I ended up doing the following two things to make it work:

  • pass the --cythonize flag through --config-setting. But since documentation was lacking, I had a very hard time understanding how to pass the flag to by setup.py build process, I ended up using the following: pip install --upgrade reedsolo --config-setting="--build-option=--cythonize" --use-pep517 --verbose.
  • I dropped my attempts to make cython an extra/optional dependency, because when I did so, setuptools would not do its magic to make the Cython module available in setup.py, so it resulted in an ImportError. I ended up making cython a required dependency in pyproject.toml, but I can live with that. Before, I wanted to make it an optional dependency to avoid overwriting user’s cython (I am using a beta release), but now with isolated builds this is a non issue. I will regardless open an issue (/EDIT: see issue #3880 on setuptools) because I guess it may bite others too.

Is this correct? I mean, am I propagating the flag properly, via --config-setting="--build-option=--cythonize" , won’t this get deprecated?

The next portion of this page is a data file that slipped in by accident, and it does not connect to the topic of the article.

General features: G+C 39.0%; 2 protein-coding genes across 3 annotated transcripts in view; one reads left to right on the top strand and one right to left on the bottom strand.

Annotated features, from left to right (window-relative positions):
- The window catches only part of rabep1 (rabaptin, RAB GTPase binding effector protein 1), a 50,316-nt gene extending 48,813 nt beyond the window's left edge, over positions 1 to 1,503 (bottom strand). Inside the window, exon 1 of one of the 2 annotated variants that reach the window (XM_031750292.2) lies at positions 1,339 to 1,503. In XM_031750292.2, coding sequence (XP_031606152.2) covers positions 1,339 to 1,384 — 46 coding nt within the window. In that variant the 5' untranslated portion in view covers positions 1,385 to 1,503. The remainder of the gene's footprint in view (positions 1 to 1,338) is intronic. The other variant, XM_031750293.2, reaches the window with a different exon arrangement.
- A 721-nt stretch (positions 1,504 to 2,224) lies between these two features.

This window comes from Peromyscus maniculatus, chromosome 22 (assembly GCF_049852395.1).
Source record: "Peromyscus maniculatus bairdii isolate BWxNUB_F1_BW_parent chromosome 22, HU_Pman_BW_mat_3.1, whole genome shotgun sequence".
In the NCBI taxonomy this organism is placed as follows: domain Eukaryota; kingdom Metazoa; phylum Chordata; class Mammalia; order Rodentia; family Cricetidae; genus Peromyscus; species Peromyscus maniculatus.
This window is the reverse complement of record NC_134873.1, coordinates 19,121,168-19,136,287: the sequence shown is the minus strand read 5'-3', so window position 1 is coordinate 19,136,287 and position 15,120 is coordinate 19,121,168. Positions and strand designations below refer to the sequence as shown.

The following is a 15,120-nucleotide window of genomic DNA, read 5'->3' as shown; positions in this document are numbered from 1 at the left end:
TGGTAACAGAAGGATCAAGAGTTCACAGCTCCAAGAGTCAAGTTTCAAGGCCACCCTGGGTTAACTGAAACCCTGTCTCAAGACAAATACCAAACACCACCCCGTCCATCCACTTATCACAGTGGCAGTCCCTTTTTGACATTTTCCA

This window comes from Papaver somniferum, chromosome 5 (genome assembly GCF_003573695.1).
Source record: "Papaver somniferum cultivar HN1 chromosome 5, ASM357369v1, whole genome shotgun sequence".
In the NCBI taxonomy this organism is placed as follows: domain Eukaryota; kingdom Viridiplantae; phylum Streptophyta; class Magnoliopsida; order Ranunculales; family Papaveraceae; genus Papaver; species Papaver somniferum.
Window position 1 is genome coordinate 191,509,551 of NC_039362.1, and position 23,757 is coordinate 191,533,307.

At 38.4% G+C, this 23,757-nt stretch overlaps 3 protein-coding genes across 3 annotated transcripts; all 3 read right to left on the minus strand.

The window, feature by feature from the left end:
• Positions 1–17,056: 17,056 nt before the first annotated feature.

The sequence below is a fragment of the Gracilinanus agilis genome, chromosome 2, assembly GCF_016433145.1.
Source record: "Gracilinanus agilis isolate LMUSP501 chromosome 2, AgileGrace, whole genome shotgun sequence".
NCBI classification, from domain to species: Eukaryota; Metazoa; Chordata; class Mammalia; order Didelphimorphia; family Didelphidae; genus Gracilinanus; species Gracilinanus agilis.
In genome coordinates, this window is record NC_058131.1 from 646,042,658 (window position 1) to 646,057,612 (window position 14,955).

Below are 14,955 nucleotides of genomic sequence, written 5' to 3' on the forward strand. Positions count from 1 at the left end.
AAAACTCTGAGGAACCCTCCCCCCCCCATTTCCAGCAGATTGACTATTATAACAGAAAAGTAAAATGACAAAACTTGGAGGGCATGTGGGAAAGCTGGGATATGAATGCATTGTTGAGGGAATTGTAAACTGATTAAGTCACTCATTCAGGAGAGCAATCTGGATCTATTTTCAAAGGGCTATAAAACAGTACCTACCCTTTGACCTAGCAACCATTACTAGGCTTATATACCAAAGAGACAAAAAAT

Thank you very much in advance for your insights!

One approach I’ve seen people doing is using environment variables instead of or alternatively to command-line options, e.g.:

if os.environ.get("REEDSOLO_CYTHONIZE", "0") == "1":

or alike.

It has the advantage that it is passed through without any magic (though I’m not 100% sure if this was intentional).

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AFAIK, there there isn’t a way to specify optional build dependencies. Specifying Cython as a build dependency also when you don’t need it inevitable. Fortunately, on most platforms, the Cython binary wheel can be installed, resulting in a fairly low setup cost.

For building Python wheels with native language components, I think the most interesting build backend ot use is meson-python. Full disclosure: I’m one of the meson-python maintainers.

Having an optional Cython module included in the package is fairly straightforward. Specify the meson-python build backend in your pyproject.toml:

build-backend = 'mesonpy'
requires = [
  'meson-python >= 0.12.0',
  'meson >= 1.0.0',
  'cython >= 3.0.0a11',

Define a Meson project option to enable or disable compiling the Cython module in meson_options.txt (this will be meson.options if you can depend on Meson version 1.1 or later):

option('cython', type: 'feature', value: 'auto')

Add the build definition in meson.build:

project('optional-cython', version: '0.0.1')

py = import('python').find_installation()

cython = add_languages('c', 'cython', required: get_option('cython'))

if cython
        install: true,